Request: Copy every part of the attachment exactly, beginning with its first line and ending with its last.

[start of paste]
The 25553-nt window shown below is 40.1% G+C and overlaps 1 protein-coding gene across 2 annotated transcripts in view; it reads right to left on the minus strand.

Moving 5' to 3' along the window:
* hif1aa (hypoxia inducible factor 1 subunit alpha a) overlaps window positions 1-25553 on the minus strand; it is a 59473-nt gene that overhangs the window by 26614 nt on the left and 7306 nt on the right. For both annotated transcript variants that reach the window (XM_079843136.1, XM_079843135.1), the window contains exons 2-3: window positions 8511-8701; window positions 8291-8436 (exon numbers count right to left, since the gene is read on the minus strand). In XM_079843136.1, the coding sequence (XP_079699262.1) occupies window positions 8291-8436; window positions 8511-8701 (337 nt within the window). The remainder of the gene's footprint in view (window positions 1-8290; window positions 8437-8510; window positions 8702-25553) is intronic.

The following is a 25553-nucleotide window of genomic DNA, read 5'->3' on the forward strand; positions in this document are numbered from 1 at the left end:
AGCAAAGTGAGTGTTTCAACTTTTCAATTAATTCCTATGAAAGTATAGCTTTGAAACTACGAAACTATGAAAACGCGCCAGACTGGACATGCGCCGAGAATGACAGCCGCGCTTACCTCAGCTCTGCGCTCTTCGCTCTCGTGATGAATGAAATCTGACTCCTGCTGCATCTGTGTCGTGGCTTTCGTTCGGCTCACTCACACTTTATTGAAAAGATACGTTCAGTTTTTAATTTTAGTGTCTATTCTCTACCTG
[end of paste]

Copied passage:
The 25553-nt window shown below is 40.1% G+C and overlaps 1 protein-coding gene across 2 annotated transcripts in view; it reads right to left on the minus strand.

Moving 5' to 3' along the window:
* hif1aa (hypoxia inducible factor 1 subunit alpha a) overlaps window positions 1-25553 on the minus strand; it is a 59473-nt gene that overhangs the window by 26614 nt on the left and 7306 nt on the right. For both annotated transcript variants that reach the window (XM_079843136.1, XM_079843135.1), the window contains exons 2-3: window positions 8511-8701; window positions 8291-8436 (exon numbers count right to left, since the gene is read on the minus strand). In XM_079843136.1, the coding sequence (XP_079699262.1) occupies window positions 8291-8436; window positions 8511-8701 (337 nt within the window). The remainder of the gene's footprint in view (window positions 1-8290; window positions 8437-8510; window positions 8702-25553) is intronic.

The following is a 25553-nucleotide window of genomic DNA, read 5'->3' on the forward strand; positions in this document are numbered from 1 at the left end:
AGCAAAGTGAGTGTTTCAACTTTTCAATTAATTCCTATGAAAGTATAGCTTTGAAACTACGAAACTATGAAAACGCGCCAGACTGGACATGCGCCGAGAATGACAGCCGCGCTTACCTCAGCTCTGCGCTCTTCGCTCTCGTGATGAATGAAATCTGACTCCTGCTGCATCTGTGTCGTGGCTTTCGTTCGGCTCACTCACACTTTATTGAAAAGATACGTTCAGTTTTTAATTTTAGTGTCTATTCTCTACCTG